Remember a few weeks ago when I griped about global warming? What bothered me wasn’t that we have fringe groups, conspiracy theorists, and “deniers.” These folks will always be with us in everything (sometimes they’re even right).
What bothered me was that there seems to be a legitimate case against the predominant view and few scientists in the mainstream are addressing it directly and scientifically. Almost nobody from the scientific “consensus” community are taking these people on, rather they’re using name-calling and ostracism to maintain their position. It also bothers me that scientists feel they have to stoop to “consensus” and PR smear campaigns to make their point.
Consensus is fine—great—for some things, but not in science:
If the brightest minds on Wall Street got suckered by group-think into believing house prices would never fall, what other policies founded on consensus wisdom could be waiting to come unraveled? Global warming, you say? You mean it might be harder to model climate change 20 years ahead than house prices 5 years ahead? Surely not—how could so many climatologists be wrong?
What’s wrong with consensuses is not the establishment of a majority view, which is necessary and legitimate, but the silencing of skeptics. “We still have whole domains we can’t talk about,” Dr. Bouchard said, referring to the psychology of differences between races and sexes.
I would argue that there are even more things than psychology that aren’t being talked about, including climate change, because of this fear of consensus. Politicians and business-types are the kinds of people who look for consensus of opinion—that’s because they don’t actually know or do anything. They mobilize opinion to get other people to actually think or do. But scientists are different—they’re doers. Science is for observing, gathering, analyzing and interpreting data with confidence intervals. Maybe come up with a theory. Scientific disagreements should be about the data and its interpretation, not posturing and raspberry-blowing.
Scientists are of course entitled to have opinions as much as the next op-ed writer, but a scientist is expected to have some rigor and discipline when engaging in and refuting arguments. More importantly, a scientist is expected to be a thinker capable of ignoring the ridicule of his or her peers to get to the truth of a matter.
An article in the New York Times recently wrote about how Groupthink might be the culprit of our financial crisis (read: “collapse”):
In his classic 1972 book, Groupthink, Irving L. Janis, the Yale psychologist, explained how panels of experts could make colossal mistakes. People on these panels, he said, are forever worrying about their personal relevance and effectiveness, and feel that if they deviate too far from the consensus, they will not be given a serious role. They self-censor personal doubts about the emerging group consensus if they cannot express these doubts in a formal way that conforms with apparent assumptions held by the group.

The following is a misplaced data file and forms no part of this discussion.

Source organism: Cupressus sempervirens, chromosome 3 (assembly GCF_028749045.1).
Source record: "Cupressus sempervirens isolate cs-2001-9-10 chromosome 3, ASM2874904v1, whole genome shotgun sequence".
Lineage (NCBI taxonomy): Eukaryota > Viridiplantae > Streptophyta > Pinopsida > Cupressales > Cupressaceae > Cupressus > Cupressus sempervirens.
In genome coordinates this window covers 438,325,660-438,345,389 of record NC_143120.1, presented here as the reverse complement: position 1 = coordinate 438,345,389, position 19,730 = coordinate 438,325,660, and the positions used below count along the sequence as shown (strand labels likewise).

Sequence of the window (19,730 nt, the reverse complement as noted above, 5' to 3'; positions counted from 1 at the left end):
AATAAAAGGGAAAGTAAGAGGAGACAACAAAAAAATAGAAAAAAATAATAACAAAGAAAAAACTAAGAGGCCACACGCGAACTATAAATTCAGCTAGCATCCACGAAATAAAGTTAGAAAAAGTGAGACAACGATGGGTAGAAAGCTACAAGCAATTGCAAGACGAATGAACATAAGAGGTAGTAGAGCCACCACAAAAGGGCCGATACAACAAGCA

When scientists bond together and form a consensus, science itself is imperiled. Because scientists are human and care about what their peers think, they take a big risk of stifling creative, scientific thought. Science is, at its core, the opposite of what we achieve by consensus. Science needs naysayers and village idiots every bit as much as the respectable, well-groomed, mainstream thinkers.
Paul Graham wrote an essay called “What you can’t say” that puts it even better:
Of course, we’re not just looking for things we can’t say. We’re looking for things we can’t say that are true, or at least have enough chance of being true that the question should remain open. But many of the things people get in trouble for saying probably do make it over this second, lower threshold. No one gets in trouble for saying that 2 + 2 is 5, or that people in Pittsburgh are ten feet tall. Such obviously false statements might be treated as jokes, or at worst as evidence of insanity, but they are not likely to make anyone mad. The statements that make people mad are the ones they worry might be believed. I suspect the statements that make people maddest are those they worry might be true.
Another way of putting it is Bob Sutton’s “strong opinions, weakly held.” Whatever we call it, it’s something more scientists need to learn apparently. We’re not in high school anymore, and any scientist who puts popularity and peer acceptance ahead of their scientific rigor, even in their spare time, is doing more harm than good.